Research And Extension Specialists’ Workshop For Horticultural Crops Kicks Off At Pau 06-02-2019

By Punjab Agricultural University on 06 Feb 2019 | read


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The two day Research and Extension specialists’ Workshop for Fruits, Mushroom, Agro Forestry, Post-Harvest Management, Farm Power and Machinery, Food Technology and Agricultural Economics, organized by the Directorate of Extension Education, PAU, kicked off here at the Pal Auditorium today. In his remarks as Chief Guest at the event, PAU Vice Chancellor, Dr B.S. Dhillon reviewed the importance of fruit crops from being a mere status symbol a few decades back to occupying a center stage for agricultural diversification and economic progress in the state. While bringing to light the imminent need for agro processing in horticultural crops, Dr Dhillon pointed towards the strengthening of government policies and research towards the same. He also called upon stronger connect with established orchard owners whose knowledge and experience will add value to the University’s research. “Since fruits are a perishable commodity, focus needs to be built on glut management and in this regard the PAU’s Food Industry Center is doing a commendable job of training farmers for small scale processing techniques,” said Dr Dhillon, while adding that sensitization of farmers towards agro processing is vital to change the face of agricultural development. He also mentioned how Punjab faces a social crisis rather than an agricultural crisis; the way out of this, he stated is to help farmers generate income from allied sources. Dr Dhillon ideated the need for increased are under horticultural crops and simultaneous development of aggressive marketing strategies to help increase fruit export. While discussing the floor management of crops, the Vice Chancellor highlighted indigenization of horticultural machines to suit the farmers’ needs. He lauded the work done by PAU scientists in the field of Integrated Pest Management especially in the field of bio agents. Giving example of PAU’s immense contribution towards honey and mushroom, Dr Dhillon called for similar focus in promoting agro forestry, kitchen gardening and roof top vegetable cultivation in urban areas. He invited suggestions and feedback of participants to ensure success of the workshop.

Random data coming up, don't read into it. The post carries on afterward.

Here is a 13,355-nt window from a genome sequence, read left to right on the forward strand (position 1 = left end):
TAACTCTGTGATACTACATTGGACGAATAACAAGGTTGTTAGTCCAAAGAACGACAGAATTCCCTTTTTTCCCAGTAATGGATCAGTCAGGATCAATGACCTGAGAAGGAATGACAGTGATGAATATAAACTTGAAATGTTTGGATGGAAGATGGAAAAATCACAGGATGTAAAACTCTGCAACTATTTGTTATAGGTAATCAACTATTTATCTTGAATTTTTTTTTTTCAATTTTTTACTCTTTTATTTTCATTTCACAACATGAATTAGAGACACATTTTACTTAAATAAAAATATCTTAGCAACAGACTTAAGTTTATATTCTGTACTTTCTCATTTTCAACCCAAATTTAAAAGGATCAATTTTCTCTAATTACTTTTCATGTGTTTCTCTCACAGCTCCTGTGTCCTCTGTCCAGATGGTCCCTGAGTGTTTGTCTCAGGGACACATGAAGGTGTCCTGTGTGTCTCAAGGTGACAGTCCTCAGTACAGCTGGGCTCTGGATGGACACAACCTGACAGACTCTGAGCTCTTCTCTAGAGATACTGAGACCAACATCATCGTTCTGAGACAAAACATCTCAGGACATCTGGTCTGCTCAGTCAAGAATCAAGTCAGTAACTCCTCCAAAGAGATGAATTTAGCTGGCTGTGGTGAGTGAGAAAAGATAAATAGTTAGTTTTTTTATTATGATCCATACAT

The Guest of Honour, Dr G.S. Gill, Directorate of Horticulture Punjab brought attention towards increased area under horticultural crops in the state and how the kinnow monoculture leads to glut becauses of which prices crash, causing tremendous losses to farmers. To prevent the same Dr Gill shared work on new varieties of mandarin and sweet orange that mature in November and can help in glut management. He highlighted the regular farmers trainings on citrus carried out at the Indo Israeli Center for Excellence at Khannoura . Similar trainings he mentioned are being conducted at the Center of Excellence in vegetables at Kartarpur that specializes in protected cultivation. “It is heartening to see the farmers adopting them too,” he shared. Dr Gill later dwelled on problems of greening in citrus, nematodes in guava and frost damage in mango that need to be addressed. He called on further boost to horticulture for addressing the problem of water scarcity and stubble burning in the state.

Dr N.S. Bains, Director of Research, PAU, shared recommendations of horticultural crops. Punjab Apple Guava, developed from open pollinated source has medium plant size, dark red, creamy flesh with 11.8% sweetness. With average yield of 58 kilos per plant, this variety is apt for winter sowing.

Black fig 1 is a variety of figs with medium height with fruit maturation in mid-June to last week of July. Fruit pulp is creamish pink with pleasant fragrance. The variety has yield of 13 kilos per plant.

Daisy Tangerine, a citrus variety with 15% better yield was also proposed by Dr Bains. Besides, inter cropping of groundnut TG 37 was also recommended with ber in the month of May. The groundnut gets harvested in August, giving opportunity to raise good income from ber. Recommendation was also given for proper processing of guava, known as the super fruit. With the nectar shelf life of one year, guava processing techniques at household level will promote nutritional fortification due to presence of carotenoids, phenolic compounds, fibre and minerals, revealed Dr Bains.

Dr J.S. Mahal, Director Extension Education while proposing the vote of thanks, congratulated Vice Chancellor Dr B.S. Dhillon on being decorated with Padma Shri. Earlier, Dr S.S. Kukal, Dean, College of Agriculture welcomed the dignitaries and other participants. An exhibition was also put up by the different departments of the University

The workshop included two technical sessions where experts deliberated on horticultural practices for guava, citrus, mango, ber, peach, litch etc. The afternoon session included presentation on use of paddy straw for cultivation of speciality mushrooms in Punjab., lactic acid fermentation of fruits and vegetables, post harvest handling of fruits besides discussions on honey heating and filtration system, modified atmosphere storage of cucumber etc.